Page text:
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Archive for July, 2015

Eat these 5 foods to help boost bone health

Below is my blog post for Huffington Post, Eat these 5 foods to help boost bone health.

You can also read it here HERE.

Our bones tend to remain strong through early adulthood. As we age, however, our bones tend to become thinner. And when a woman enters menopause, she loses additional bone. Men and women alike, however, can get osteoporosis, a disease characterized by breaking bones. It happens when you make too little bone, lose too much bone, or both.

According to the National Osteoporosis Foundation, approximately 54 million Americans have osteoporosis. About 50 percent of women and 25 percent of men ages 50 and older will break a bone due to osteoporosis.

Good news you can control. The foods that you eat — as well as other lifestyle habits — can affect your bones. To build strong bones, several key nutrients play a pivotal role, including calcium and vitamin D. Calcium supports the structure of your bones while vitamin D improves calcium absorption. Other key nutrients to build strong bones include vitamin K, magnesium, and potassium.

To boost bone health, include these five foods in your diet.

Milk

When we think about calcium, we tend to think milk, and for good reason. An 8-ounce glass of fat-free milk contains under 100 calories and around 300 mg of calcium, and 30 percent of the calcium recommendation for a 50-year-old. If you are not a milk drinker, try blending it with your favorite fruit and making a smoothie. Choose a brand that is fortified with vitamin D to get additional bone-health benefits.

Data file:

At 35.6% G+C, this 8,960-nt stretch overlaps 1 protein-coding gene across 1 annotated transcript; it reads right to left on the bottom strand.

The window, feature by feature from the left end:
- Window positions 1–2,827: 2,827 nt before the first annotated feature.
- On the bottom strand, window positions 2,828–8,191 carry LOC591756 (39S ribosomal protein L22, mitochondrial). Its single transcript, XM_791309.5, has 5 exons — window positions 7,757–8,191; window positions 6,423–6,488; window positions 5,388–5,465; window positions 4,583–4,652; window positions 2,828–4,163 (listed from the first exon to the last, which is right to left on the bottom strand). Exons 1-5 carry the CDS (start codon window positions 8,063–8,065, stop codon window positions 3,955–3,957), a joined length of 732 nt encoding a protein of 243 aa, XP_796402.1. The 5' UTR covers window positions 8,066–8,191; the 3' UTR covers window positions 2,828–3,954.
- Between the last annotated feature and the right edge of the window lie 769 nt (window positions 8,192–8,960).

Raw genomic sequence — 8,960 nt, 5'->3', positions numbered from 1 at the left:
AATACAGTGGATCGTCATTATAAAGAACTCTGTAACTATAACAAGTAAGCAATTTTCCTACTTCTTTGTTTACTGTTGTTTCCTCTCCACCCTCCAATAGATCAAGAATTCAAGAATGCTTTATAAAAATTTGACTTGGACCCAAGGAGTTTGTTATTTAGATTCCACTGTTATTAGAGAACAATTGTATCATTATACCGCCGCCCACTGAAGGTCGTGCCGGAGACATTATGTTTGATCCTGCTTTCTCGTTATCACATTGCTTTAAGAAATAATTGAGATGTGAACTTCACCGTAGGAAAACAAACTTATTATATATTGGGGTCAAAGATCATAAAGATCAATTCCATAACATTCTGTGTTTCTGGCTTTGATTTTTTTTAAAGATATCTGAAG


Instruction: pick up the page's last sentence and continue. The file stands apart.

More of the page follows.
Yogurt

Eating a serving of yogurt each day is a great ways to get your daily intake of calcium. Yogurt is portable, tasty, and packed with nutrients. Yogurt also contains probiotics, shown to promote gut health. Yogurt makes for a great breakfast option and also an easy snack. While Greek yogurt contains less calcium than regular yogurt, I tend to prefer it due its higher protein content helping to promote satiety, a feeling of fullness. Even if you are lactose intolerant and have a hard time digesting milk, you can probably eat yogurt without a problem.

Turnip greens